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SC Features

  • James Lundy's book, The History of the Poetry Society of South Carolina: 1920 to 2021, is a chronicle of the first 100 years of the oldest state poetry society in America, the Poetry Society of South Carolina. Founded in Charleston in 1920 by DuBose Heyward, John Bennett, Josephine Pinckney, Hervey Allen, and Laura Bragg, the Society's first 101 seasons run from the Jazz Age to the COVID era, where everyone from Carl Sandburg, Edna St. Vincent Millay, Robert Frost, Robert Penn Warren, Allen Tate, Ogden Nash, Billy Collins, Sherwood Anderson, Jericho Brown, Thornton Wilder, Robert Pinsky, and hundreds of others appeared before the membership.Talking with Walter Edgar, Lundy, also currently the Society's president, gives us an insider's view, with insights into the inner workings and disfunctions of the organization and its slow progress from a Whites-only organization of the segregated South founded in the aftermath of World War I and the Spanish Flu Pandemic, through the Roaring Twenties, into the darkness of the Great Depression, World War II, a resurgence during the Atomic Age, the turbulent Sixties, the decline of Charleston, its rebound into a tourist mecca, and into the present day.
  • James Lundy's book, The History of the Poetry Society of South Carolina: 1920 to 2021, is a chronicle of the first 100 years of the oldest state poetry society in America, the Poetry Society of South Carolina. Founded in Charleston in 1920 by DuBose Heyward, John Bennett, Josephine Pinckney, Hervey Allen, and Laura Bragg, the Society's first 101 seasons run from the Jazz Age to the COVID era, where everyone from Carl Sandburg, Edna St. Vincent Millay, Robert Frost, Robert Penn Warren, Allen Tate, Ogden Nash, Billy Collins, Sherwood Anderson, Jericho Brown, Thornton Wilder, Robert Pinsky, and hundreds of others appeared before the membership.Talking with Walter Edgar, Lundy, also currently the Society's president, gives us an insider's view, with insights into the inner workings and disfunctions of the organization and its slow progress from a Whites-only organization of the segregated South founded in the aftermath of World War I and the Spanish Flu Pandemic, through the Roaring Twenties, into the darkness of the Great Depression, World War II, a resurgence during the Atomic Age, the turbulent Sixties, the decline of Charleston, its rebound into a tourist mecca, and into the present day.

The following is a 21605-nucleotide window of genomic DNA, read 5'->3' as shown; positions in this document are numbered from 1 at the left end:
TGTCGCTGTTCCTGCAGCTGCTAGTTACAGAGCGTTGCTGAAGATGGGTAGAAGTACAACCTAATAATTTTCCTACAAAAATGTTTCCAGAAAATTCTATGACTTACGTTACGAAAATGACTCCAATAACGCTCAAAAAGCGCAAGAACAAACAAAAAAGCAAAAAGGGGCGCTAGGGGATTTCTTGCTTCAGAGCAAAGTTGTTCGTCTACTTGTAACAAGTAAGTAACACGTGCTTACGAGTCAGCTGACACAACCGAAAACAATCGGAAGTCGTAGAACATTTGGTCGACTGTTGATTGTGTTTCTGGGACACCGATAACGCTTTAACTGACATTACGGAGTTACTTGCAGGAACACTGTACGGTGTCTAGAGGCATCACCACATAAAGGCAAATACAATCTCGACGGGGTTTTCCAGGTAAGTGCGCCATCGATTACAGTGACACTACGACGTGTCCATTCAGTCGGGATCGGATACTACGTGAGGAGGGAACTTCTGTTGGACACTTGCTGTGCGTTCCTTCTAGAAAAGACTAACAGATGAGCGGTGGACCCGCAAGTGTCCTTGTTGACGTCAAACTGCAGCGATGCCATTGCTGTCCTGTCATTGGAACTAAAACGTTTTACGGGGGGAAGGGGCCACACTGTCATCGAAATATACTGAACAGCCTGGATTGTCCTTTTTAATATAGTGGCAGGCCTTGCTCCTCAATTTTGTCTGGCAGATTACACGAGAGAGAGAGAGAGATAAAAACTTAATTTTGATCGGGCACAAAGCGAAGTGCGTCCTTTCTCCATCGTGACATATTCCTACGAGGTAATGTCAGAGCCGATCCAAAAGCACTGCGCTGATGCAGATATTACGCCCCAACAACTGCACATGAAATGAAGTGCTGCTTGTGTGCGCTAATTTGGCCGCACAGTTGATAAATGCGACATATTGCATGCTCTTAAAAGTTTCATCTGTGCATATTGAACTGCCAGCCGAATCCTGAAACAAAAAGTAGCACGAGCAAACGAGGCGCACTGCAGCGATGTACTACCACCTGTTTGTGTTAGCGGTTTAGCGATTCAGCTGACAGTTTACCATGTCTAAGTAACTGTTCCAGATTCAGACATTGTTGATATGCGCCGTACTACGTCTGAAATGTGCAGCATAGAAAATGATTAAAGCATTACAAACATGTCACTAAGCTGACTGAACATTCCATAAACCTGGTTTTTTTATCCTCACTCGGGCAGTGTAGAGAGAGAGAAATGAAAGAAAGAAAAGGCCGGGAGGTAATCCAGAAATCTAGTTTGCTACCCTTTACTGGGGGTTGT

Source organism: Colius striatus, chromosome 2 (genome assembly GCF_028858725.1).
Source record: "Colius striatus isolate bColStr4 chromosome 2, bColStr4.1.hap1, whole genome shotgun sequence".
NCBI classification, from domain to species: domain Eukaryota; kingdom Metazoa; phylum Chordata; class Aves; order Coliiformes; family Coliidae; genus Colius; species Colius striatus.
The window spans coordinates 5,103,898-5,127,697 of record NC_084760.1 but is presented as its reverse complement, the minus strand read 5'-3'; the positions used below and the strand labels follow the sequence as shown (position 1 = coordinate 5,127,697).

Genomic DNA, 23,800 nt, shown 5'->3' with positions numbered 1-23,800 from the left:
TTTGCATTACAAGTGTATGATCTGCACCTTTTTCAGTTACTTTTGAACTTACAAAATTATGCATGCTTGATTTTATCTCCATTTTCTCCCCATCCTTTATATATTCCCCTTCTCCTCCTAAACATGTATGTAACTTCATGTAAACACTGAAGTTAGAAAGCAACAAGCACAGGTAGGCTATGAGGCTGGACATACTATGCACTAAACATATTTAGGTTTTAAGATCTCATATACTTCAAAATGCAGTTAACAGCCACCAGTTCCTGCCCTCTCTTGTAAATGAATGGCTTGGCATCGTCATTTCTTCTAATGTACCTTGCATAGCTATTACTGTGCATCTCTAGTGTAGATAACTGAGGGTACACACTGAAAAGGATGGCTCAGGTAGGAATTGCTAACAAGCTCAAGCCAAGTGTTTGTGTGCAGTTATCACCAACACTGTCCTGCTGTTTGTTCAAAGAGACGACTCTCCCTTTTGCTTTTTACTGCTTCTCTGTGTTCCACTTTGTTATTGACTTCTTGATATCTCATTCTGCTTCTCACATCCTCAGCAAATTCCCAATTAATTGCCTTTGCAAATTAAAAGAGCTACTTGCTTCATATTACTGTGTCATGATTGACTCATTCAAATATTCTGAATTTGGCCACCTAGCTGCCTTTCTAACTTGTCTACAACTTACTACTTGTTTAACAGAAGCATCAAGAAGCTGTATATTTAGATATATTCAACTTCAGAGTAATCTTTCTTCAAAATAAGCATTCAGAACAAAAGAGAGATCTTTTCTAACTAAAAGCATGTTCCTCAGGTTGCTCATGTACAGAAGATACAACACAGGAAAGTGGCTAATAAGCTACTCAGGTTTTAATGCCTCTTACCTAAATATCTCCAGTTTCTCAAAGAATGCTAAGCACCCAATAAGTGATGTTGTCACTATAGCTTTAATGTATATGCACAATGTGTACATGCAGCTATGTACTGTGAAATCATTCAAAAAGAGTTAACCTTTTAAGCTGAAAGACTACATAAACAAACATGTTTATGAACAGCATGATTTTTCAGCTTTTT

• Ahead of his work's January 7th premiere, Edward Hart explains how he hopes to evoke the Lowcountry's checkered past and promising future through music.
  • Not all pandemic victims walk on two legs. Four-legged victims are flooding area animal shelters. The impact goes beyond finding homes for dogs. Staff at shelters in Abbeville and Greenwood are squeezed for time to work with animals to assure they remain adoptable. Finding homes for humans is part of the problem. Eviction moratoriums started expiring in August.
  • “G” is for Garden, Alexander (1730-1791). Physician, naturalist.
  • “G” is for Garden, Alexander (1730-1791). Physician, naturalist.
  • “F” is for ferries
  • “F” is for ferries
  • 115 students play and learn and laugh at the Rock Hill school district’s inaugural, two-week Exploration Summer Camp this month. Held at Castle Heights Middle School, rising sixth, seventh, eighth and ninth graders in the RHSD built solar cars, 3D kites, Microsoft robotic hands and other devices.
  • “G” is for Garden, Alexander (1730-1791). Physician, naturalist.